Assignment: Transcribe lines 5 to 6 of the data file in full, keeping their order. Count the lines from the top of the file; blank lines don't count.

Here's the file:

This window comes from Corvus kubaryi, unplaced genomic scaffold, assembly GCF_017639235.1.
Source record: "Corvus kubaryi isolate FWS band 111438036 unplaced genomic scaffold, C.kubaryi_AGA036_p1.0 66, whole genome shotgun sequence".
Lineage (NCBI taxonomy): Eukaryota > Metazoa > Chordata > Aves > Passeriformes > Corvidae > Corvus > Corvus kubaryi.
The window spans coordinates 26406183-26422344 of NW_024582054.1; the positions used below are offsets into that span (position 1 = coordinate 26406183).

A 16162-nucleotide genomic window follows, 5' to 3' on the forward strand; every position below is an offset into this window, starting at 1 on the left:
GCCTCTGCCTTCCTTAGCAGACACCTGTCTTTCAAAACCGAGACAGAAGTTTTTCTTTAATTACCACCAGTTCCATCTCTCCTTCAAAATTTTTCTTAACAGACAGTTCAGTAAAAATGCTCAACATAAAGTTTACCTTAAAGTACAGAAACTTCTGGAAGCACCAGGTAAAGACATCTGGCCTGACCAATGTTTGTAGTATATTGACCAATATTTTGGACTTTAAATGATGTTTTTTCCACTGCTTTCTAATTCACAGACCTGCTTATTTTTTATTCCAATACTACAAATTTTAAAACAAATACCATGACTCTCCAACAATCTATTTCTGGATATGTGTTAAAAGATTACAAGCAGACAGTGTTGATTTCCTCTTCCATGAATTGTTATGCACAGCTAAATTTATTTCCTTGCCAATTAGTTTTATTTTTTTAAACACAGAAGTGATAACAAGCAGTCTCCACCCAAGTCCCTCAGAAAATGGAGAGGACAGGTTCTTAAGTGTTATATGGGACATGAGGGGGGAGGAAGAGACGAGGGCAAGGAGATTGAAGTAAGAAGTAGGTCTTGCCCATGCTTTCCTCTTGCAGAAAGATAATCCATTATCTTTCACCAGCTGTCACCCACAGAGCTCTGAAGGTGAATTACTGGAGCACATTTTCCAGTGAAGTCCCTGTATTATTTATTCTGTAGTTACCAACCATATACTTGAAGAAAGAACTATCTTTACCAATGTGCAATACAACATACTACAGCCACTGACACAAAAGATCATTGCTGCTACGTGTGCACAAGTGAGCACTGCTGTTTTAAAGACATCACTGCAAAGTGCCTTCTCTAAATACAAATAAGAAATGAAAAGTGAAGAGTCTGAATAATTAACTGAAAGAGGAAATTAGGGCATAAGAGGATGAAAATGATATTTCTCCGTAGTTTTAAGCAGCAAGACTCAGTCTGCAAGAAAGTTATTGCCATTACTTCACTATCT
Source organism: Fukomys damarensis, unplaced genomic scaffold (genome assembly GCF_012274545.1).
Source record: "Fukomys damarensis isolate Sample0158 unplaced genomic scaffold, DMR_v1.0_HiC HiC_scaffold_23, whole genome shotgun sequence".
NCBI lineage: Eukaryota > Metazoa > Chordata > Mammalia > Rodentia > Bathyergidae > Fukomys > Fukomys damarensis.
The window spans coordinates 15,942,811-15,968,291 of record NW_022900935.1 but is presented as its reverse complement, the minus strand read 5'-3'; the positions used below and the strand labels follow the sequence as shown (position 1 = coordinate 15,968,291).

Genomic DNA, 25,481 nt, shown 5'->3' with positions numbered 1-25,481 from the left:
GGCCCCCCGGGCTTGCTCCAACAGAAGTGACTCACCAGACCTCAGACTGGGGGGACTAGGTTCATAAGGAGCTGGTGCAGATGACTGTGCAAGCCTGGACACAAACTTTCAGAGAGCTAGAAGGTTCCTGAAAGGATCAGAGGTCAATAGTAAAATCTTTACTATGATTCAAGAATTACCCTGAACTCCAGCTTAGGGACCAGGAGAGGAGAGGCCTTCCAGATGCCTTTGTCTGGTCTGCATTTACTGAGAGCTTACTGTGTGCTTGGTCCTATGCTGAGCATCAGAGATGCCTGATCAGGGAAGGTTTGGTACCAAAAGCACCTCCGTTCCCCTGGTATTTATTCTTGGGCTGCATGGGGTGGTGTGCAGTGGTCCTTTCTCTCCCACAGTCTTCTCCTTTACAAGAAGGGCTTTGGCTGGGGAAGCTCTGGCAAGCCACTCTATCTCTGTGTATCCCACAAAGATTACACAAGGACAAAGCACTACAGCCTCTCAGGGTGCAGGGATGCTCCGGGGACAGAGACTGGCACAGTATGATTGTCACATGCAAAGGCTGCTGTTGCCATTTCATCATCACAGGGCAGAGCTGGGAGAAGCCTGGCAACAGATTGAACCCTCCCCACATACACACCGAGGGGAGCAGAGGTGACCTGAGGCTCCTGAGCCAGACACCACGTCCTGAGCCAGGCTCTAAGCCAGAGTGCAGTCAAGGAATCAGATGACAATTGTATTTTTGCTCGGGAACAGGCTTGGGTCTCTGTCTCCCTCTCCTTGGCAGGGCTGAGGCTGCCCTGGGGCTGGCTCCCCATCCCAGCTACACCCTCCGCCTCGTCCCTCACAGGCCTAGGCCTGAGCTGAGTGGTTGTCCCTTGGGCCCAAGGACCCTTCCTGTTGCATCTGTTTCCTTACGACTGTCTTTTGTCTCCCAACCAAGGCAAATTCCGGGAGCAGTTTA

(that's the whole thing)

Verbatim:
A 16162-nucleotide genomic window follows, 5' to 3' on the forward strand; every position below is an offset into this window, starting at 1 on the left:
GCCTCTGCCTTCCTTAGCAGACACCTGTCTTTCAAAACCGAGACAGAAGTTTTTCTTTAATTACCACCAGTTCCATCTCTCCTTCAAAATTTTTCTTAACAGACAGTTCAGTAAAAATGCTCAACATAAAGTTTACCTTAAAGTACAGAAACTTCTGGAAGCACCAGGTAAAGACATCTGGCCTGACCAATGTTTGTAGTATATTGACCAATATTTTGGACTTTAAATGATGTTTTTTCCACTGCTTTCTAATTCACAGACCTGCTTATTTTTTATTCCAATACTACAAATTTTAAAACAAATACCATGACTCTCCAACAATCTATTTCTGGATATGTGTTAAAAGATTACAAGCAGACAGTGTTGATTTCCTCTTCCATGAATTGTTATGCACAGCTAAATTTATTTCCTTGCCAATTAGTTTTATTTTTTTAAACACAGAAGTGATAACAAGCAGTCTCCACCCAAGTCCCTCAGAAAATGGAGAGGACAGGTTCTTAAGTGTTATATGGGACATGAGGGGGGAGGAAGAGACGAGGGCAAGGAGATTGAAGTAAGAAGTAGGTCTTGCCCATGCTTTCCTCTTGCAGAAAGATAATCCATTATCTTTCACCAGCTGTCACCCACAGAGCTCTGAAGGTGAATTACTGGAGCACATTTTCCAGTGAAGTCCCTGTATTATTTATTCTGTAGTTACCAACCATATACTTGAAGAAAGAACTATCTTTACCAATGTGCAATACAACATACTACAGCCACTGACACAAAAGATCATTGCTGCTACGTGTGCACAAGTGAGCACTGCTGTTTTAAAGACATCACTGCAAAGTGCCTTCTCTAAATACAAATAAGAAATGAAAAGTGAAGAGTCTGAATAATTAACTGAAAGAGGAAATTAGGGCATAAGAGGATGAAAATGATATTTCTCCGTAGTTTTAAGCAGCAAGACTCAGTCTGCAAGAAAGTTATTGCCATTACTTCACTATCT